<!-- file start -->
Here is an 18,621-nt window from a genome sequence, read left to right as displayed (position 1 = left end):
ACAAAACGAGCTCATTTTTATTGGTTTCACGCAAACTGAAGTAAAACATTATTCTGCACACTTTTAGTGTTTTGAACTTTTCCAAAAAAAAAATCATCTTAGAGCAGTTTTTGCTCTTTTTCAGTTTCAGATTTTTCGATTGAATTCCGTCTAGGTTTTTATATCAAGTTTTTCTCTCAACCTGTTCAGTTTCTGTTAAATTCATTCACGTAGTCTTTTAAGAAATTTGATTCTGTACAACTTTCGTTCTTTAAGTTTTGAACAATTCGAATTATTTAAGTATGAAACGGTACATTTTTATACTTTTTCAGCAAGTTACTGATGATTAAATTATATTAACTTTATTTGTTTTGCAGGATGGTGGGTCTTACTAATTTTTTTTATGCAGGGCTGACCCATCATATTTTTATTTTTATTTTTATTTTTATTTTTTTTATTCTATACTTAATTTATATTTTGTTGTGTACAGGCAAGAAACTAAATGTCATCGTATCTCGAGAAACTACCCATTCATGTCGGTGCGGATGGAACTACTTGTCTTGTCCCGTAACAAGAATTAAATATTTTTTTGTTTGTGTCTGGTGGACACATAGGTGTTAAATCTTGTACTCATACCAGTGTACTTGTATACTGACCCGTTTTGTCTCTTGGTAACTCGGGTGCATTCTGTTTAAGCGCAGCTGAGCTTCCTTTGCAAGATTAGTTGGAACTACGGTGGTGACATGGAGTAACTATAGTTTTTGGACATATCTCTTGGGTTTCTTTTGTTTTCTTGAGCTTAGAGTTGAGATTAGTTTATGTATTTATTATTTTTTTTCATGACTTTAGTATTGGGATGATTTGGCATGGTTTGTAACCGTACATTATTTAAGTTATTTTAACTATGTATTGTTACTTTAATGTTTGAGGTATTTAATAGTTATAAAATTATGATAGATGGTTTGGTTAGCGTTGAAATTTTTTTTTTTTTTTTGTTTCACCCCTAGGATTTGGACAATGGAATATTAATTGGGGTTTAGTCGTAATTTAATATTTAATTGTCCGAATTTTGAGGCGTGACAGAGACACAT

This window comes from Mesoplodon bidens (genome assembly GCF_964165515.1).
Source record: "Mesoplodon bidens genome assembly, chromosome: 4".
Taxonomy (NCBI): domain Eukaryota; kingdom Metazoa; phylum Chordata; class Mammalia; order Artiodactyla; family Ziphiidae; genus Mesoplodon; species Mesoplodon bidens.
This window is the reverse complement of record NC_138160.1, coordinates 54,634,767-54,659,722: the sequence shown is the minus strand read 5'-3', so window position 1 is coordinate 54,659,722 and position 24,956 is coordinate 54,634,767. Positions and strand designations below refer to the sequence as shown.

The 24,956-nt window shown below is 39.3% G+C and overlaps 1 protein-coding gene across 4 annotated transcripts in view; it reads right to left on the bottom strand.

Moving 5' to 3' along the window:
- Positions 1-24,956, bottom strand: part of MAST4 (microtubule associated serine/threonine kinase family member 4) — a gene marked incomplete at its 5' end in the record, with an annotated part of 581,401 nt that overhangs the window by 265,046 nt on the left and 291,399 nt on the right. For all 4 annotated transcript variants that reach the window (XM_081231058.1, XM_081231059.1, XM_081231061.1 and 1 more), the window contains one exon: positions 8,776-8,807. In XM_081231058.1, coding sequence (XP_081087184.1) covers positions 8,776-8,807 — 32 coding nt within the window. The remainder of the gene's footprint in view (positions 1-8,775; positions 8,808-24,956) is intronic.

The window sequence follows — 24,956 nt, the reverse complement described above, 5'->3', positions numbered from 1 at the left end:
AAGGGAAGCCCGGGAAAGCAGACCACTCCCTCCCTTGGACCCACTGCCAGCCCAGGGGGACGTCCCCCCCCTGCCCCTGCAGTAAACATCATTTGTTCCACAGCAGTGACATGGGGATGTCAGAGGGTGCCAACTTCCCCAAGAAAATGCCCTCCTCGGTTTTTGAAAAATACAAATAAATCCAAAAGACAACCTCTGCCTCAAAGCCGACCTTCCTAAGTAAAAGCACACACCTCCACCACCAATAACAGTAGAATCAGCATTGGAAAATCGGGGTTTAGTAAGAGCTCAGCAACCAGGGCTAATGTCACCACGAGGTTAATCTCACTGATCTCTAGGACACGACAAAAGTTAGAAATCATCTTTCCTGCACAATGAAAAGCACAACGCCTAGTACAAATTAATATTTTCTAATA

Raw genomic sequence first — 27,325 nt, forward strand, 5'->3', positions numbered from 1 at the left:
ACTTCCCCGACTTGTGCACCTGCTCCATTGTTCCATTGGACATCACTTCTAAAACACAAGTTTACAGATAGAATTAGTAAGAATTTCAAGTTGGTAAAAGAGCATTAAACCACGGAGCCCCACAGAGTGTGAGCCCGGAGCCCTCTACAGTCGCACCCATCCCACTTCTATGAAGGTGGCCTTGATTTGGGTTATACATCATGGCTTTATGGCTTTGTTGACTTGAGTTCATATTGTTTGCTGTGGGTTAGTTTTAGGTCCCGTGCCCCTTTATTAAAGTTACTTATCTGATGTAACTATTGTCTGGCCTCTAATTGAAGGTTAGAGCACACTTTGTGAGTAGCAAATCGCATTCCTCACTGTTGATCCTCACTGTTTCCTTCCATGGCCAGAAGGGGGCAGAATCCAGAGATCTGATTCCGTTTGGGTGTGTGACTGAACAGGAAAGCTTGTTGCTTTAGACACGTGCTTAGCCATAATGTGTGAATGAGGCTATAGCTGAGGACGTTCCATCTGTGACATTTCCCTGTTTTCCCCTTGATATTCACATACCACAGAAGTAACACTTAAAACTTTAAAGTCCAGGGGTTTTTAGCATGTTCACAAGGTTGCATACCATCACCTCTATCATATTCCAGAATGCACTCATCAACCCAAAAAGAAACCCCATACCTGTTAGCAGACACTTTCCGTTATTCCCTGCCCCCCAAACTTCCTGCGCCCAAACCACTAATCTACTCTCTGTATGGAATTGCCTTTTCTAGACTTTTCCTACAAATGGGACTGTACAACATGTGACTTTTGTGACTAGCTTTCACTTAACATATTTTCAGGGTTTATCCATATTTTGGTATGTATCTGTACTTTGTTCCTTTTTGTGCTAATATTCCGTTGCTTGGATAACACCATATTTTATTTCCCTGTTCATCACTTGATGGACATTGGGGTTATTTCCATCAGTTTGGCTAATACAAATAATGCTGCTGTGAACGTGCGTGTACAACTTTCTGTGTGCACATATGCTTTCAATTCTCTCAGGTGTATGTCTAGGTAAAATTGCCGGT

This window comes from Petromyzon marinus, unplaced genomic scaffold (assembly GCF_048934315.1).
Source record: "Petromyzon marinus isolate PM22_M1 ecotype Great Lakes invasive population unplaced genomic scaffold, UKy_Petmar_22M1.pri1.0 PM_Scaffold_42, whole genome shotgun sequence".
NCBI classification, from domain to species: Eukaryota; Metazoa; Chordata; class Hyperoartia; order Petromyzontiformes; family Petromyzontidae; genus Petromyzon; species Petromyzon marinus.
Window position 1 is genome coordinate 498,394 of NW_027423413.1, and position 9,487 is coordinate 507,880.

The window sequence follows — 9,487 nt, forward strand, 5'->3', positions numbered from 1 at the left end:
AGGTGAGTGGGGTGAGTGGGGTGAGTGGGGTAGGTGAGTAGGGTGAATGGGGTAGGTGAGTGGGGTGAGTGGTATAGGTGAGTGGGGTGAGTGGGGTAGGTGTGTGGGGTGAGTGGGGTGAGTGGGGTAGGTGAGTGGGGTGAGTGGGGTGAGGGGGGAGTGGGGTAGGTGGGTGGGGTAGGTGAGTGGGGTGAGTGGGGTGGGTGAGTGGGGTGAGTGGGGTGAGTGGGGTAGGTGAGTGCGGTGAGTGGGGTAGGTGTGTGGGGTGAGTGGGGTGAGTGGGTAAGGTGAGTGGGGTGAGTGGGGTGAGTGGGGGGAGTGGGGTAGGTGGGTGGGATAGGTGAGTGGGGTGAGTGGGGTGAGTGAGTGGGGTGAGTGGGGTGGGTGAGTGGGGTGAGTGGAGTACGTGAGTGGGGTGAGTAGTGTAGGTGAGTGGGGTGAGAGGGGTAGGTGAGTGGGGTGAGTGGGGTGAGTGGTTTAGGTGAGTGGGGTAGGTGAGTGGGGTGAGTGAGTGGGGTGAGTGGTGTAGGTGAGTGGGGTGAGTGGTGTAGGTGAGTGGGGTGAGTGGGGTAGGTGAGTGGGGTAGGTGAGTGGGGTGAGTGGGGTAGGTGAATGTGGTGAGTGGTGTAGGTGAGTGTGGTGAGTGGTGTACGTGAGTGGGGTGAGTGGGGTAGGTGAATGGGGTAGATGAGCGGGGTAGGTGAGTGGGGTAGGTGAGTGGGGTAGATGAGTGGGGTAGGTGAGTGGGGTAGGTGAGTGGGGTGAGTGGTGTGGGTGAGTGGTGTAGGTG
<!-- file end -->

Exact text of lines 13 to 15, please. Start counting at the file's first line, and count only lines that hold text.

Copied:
ACTTCCCCGACTTGTGCACCTGCTCCATTGTTCCATTGGACATCACTTCTAAAACACAAGTTTACAGATAGAATTAGTAAGAATTTCAAGTTGGTAAAAGAGCATTAAACCACGGAGCCCCACAGAGTGTGAGCCCGGAGCCCTCTACAGTCGCACCCATCCCACTTCTATGAAGGTGGCCTTGATTTGGGTTATACATCATGGCTTTATGGCTTTGTTGACTTGAGTTCATATTGTTTGCTGTGGGTTAGTTTTAGGTCCCGTGCCCCTTTATTAAAGTTACTTATCTGATGTAACTATTGTCTGGCCTCTAATTGAAGGTTAGAGCACACTTTGTGAGTAGCAAATCGCATTCCTCACTGTTGATCCTCACTGTTTCCTTCCATGGCCAGAAGGGGGCAGAATCCAGAGATCTGATTCCGTTTGGGTGTGTGACTGAACAGGAAAGCTTGTTGCTTTAGACACGTGCTTAGCCATAATGTGTGAATGAGGCTATAGCTGAGGACGTTCCATCTGTGACATTTCCCTGTTTTCCCCTTGATATTCACATACCACAGAAGTAACACTTAAAACTTTAAAGTCCAGGGGTTTTTAGCATGTTCACAAGGTTGCATACCATCACCTCTATCATATTCCAGAATGCACTCATCAACCCAAAAAGAAACCCCATACCTGTTAGCAGACACTTTCCGTTATTCCCTGCCCCCCAAACTTCCTGCGCCCAAACCACTAATCTACTCTCTGTATGGAATTGCCTTTTCTAGACTTTTCCTACAAATGGGACTGTACAACATGTGACTTTTGTGACTAGCTTTCACTTAACATATTTTCAGGGTTTATCCATATTTTGGTATGTATCTGTACTTTGTTCCTTTTTGTGCTAATATTCCGTTGCTTGGATAACACCATATTTTATTTCCCTGTTCATCACTTGATGGACATTGGGGTTATTTCCATCAGTTTGGCTAATACAAATAATGCTGCTGTGAACGTGCGTGTACAACTTTCTGTGTGCACATATGCTTTCAATTCTCTCAGGTGTATGTCTAGGTAAAATTGCCGGT

This window comes from Petromyzon marinus, unplaced genomic scaffold (assembly GCF_048934315.1).
Source record: "Petromyzon marinus isolate PM22_M1 ecotype Great Lakes invasive population unplaced genomic scaffold, UKy_Petmar_22M1.pri1.0 PM_Scaffold_42, whole genome shotgun sequence".